Late 19th Century Law and Order
Thick green smog hung in the air and filth ran in the streets. 19th
century London was not a nice place to live. Crime was on the up with
burglaries, drunkenness and assault being just some of the crimes
committed. Women got a rough deal. There was no work available to them
so many women turned to prostitution and alcoholism. Surprisingly
enough, however, the percentages of violent deaths was very low, with
around 15 murders, and 50 cases of manslaughter a year.
The London police force has been active since 1829, when uniformed
officers patrolled the streets. Named after their founder, Sir Robert
Peel, "bobbies" tried to keep order in the streets of London. They
carried 15" truncheons and whistles. They were not welcomed to the
streets of London as the people saw them as very "un-English."
Assaults on the police were not uncommon. In 1882, 3581 people were
arrested for assaulting an officer. When Sir Charles Warren became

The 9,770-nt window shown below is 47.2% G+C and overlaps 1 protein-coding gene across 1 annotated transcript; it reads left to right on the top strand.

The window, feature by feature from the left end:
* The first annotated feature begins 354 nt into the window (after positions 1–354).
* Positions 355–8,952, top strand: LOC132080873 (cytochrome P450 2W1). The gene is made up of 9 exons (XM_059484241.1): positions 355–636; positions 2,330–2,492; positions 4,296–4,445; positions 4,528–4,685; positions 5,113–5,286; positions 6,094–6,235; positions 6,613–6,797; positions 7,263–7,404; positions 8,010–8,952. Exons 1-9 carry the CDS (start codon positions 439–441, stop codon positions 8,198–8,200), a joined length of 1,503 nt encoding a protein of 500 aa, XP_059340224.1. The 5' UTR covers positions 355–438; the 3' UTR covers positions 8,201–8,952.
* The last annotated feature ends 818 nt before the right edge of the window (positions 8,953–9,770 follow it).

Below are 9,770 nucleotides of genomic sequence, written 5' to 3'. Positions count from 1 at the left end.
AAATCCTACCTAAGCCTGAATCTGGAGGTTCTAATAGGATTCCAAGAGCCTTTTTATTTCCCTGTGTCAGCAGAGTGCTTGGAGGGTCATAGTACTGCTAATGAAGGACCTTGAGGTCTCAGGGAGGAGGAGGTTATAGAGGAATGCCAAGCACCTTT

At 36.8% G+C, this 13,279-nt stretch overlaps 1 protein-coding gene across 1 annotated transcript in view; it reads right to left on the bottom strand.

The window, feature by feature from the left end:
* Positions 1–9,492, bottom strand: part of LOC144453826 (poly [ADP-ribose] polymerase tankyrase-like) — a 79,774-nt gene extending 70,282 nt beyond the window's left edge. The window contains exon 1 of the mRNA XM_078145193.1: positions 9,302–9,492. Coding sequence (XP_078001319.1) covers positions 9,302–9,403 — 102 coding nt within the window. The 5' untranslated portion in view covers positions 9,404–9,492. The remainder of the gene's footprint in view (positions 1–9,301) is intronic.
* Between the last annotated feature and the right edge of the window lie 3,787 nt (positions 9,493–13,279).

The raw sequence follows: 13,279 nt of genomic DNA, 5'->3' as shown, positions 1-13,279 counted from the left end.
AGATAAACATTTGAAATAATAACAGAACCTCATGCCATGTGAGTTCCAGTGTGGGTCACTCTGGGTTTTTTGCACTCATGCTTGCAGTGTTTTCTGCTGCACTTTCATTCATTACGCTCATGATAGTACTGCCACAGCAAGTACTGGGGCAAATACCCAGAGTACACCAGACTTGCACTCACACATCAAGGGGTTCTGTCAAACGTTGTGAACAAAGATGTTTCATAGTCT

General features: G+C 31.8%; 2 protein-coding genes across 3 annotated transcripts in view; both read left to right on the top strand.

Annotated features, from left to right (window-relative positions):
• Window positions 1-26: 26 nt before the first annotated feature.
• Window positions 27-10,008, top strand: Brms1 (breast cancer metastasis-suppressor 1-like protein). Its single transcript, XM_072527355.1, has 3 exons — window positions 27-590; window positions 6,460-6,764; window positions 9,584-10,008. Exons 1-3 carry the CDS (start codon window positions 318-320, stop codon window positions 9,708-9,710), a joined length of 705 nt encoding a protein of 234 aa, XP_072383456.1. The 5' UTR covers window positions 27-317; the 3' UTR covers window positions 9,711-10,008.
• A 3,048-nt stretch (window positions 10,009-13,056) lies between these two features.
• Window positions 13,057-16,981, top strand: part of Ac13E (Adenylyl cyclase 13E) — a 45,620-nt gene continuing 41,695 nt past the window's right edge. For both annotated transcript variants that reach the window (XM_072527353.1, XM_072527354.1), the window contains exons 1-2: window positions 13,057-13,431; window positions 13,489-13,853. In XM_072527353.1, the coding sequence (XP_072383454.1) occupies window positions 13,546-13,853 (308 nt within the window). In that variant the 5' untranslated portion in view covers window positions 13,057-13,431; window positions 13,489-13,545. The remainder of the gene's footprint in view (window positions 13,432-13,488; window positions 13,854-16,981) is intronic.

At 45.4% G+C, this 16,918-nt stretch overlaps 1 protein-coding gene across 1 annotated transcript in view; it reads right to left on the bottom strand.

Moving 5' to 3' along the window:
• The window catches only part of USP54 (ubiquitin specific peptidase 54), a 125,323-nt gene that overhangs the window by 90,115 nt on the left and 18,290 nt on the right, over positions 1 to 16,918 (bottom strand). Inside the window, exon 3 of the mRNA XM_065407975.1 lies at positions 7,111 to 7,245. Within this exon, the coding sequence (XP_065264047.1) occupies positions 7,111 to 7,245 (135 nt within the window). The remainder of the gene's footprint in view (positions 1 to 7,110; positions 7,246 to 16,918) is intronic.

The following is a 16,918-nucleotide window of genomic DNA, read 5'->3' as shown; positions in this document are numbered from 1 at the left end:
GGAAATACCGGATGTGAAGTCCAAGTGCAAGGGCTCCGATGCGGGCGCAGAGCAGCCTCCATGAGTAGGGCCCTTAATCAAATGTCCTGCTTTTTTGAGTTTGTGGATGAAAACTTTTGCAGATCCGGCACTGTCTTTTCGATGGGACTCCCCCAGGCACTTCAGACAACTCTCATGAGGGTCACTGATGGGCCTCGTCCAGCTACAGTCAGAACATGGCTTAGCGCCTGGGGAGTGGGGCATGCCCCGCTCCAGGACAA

commissioner of the police force in 1885, the policemen were issued
with a uniform of a helmet and a dark blue tunic, making them stand
out further. Before this, in 1842, a small detective force of
un-uniformed officers, called the criminal investigation department
was set up.
As industrialisation and urbanisation in 19th century England
increased, the crime levels rose, and posed new kinds of crimes.
Because of the serious levels of crime, by 1876, the police had a
record of 180,000 criminals. They were being released before they had
been tried due to a system called "the ticket of leave system." Many
of these criminals probably returned to the streets to commit further
burglaries and muggings. Violent muggings were not uncommon. Gangs of
three men would wait for their victims before stunning them and half
strangling them. This form of attack is known as garrotting. In the
area of Whitechapel, prostitutes were frequently mugged for their
night's earnings this way. Larceny was also widespread. Criminals
would frequently break into people's houses and steal their
belongings, resulting in many people having locks fitted on their